What I was contending for was that the protection afforded by the Bill should apply from the date of its being brought in.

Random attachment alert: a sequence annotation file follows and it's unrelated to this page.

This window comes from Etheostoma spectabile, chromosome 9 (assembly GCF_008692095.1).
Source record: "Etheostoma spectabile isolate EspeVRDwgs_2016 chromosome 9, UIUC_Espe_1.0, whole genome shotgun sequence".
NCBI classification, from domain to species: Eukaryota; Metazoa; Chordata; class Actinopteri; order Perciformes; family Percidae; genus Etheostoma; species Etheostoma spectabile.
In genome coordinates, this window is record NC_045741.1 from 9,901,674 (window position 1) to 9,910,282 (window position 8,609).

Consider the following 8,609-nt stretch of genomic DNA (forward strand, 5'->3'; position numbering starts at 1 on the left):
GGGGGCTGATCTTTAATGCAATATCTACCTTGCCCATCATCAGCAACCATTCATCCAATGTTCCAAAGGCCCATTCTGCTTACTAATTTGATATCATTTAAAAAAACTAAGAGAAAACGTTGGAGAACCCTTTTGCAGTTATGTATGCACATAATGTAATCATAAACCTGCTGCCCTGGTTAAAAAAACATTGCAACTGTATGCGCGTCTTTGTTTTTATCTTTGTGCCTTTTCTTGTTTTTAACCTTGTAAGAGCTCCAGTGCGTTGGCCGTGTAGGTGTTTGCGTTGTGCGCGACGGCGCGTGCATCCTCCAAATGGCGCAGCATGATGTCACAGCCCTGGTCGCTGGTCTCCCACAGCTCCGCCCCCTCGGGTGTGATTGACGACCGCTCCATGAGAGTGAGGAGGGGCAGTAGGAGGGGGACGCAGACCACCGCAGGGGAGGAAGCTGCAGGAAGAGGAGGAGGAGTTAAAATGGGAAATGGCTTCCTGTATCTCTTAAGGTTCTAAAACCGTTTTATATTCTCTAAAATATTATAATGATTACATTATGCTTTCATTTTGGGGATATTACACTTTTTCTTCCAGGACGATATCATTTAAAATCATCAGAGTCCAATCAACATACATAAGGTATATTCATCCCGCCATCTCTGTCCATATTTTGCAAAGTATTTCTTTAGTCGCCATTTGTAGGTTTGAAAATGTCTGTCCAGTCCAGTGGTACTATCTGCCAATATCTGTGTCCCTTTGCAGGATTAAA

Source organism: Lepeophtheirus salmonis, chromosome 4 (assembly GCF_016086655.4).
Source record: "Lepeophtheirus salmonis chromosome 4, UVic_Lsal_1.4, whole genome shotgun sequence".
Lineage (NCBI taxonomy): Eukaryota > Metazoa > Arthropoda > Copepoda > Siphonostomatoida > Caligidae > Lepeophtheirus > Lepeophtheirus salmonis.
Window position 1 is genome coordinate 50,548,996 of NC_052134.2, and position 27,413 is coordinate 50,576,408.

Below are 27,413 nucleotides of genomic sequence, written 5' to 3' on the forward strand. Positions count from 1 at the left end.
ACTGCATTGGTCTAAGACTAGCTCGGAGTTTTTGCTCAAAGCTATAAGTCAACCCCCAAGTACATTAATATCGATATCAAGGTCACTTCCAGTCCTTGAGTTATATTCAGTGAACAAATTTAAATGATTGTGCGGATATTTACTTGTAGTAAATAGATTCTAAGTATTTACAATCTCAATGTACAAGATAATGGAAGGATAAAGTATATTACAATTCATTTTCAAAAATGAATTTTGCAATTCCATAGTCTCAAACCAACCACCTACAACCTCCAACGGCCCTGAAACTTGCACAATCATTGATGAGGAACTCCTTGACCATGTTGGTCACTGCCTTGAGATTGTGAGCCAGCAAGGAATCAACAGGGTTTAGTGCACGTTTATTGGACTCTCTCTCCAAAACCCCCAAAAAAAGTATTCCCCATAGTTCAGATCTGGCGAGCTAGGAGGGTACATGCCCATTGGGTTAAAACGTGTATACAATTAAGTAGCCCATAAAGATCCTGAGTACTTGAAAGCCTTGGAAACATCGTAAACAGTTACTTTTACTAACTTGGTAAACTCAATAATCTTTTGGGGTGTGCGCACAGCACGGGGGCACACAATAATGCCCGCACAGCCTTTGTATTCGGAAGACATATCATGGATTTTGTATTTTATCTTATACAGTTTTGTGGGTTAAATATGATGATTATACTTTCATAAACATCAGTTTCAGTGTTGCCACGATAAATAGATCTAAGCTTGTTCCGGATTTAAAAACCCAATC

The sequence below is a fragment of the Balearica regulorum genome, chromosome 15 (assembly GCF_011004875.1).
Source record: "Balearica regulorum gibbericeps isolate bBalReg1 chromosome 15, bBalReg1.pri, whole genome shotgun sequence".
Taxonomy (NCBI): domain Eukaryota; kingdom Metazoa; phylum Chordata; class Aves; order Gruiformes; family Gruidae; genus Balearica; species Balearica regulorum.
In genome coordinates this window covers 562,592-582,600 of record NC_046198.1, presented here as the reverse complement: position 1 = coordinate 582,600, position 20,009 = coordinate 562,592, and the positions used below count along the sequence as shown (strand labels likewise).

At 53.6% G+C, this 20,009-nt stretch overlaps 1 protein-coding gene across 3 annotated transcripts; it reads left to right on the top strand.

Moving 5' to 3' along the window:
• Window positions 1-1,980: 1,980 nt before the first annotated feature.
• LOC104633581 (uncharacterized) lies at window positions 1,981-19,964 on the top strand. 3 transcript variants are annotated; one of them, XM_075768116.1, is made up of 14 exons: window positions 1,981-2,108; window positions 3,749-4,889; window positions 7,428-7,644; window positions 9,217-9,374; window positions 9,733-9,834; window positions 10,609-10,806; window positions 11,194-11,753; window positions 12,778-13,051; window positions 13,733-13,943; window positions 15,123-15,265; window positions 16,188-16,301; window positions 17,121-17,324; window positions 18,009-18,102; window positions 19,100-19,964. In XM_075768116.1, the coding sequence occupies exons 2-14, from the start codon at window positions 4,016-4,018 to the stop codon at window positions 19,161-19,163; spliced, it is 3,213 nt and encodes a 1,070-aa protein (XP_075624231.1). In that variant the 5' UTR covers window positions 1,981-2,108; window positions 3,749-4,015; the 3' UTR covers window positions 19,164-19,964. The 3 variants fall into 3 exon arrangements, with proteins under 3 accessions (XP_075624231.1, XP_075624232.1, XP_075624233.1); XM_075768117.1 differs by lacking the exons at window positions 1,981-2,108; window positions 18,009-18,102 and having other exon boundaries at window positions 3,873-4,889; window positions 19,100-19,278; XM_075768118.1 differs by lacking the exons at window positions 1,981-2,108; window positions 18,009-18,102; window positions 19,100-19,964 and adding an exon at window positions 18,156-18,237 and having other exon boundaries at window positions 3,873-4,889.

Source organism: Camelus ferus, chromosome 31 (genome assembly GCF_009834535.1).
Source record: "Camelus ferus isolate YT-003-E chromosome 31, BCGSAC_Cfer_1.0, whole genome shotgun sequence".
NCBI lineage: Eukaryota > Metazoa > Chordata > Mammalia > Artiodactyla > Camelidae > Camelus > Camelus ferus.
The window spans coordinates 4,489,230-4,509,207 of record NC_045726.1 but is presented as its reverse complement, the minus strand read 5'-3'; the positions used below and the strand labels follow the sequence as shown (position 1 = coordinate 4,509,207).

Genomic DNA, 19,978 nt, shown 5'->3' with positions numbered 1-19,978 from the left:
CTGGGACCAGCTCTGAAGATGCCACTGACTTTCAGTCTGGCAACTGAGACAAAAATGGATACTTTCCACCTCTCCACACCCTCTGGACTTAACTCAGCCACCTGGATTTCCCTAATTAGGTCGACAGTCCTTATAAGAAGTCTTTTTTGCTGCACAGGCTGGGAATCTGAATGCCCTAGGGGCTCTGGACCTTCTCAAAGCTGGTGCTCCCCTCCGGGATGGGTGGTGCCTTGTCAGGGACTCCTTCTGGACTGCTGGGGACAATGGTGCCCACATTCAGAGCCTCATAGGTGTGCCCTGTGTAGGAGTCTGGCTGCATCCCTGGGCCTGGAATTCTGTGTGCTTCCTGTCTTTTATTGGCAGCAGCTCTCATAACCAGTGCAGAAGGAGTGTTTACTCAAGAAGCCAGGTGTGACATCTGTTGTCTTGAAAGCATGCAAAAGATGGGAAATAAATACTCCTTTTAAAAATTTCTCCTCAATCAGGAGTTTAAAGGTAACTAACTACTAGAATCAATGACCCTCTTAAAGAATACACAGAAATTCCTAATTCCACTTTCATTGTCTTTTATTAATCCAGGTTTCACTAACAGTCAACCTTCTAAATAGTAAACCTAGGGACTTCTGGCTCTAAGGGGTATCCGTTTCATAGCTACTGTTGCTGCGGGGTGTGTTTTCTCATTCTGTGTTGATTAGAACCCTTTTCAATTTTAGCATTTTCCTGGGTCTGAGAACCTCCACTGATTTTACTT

§ MR. W. E. FORSTER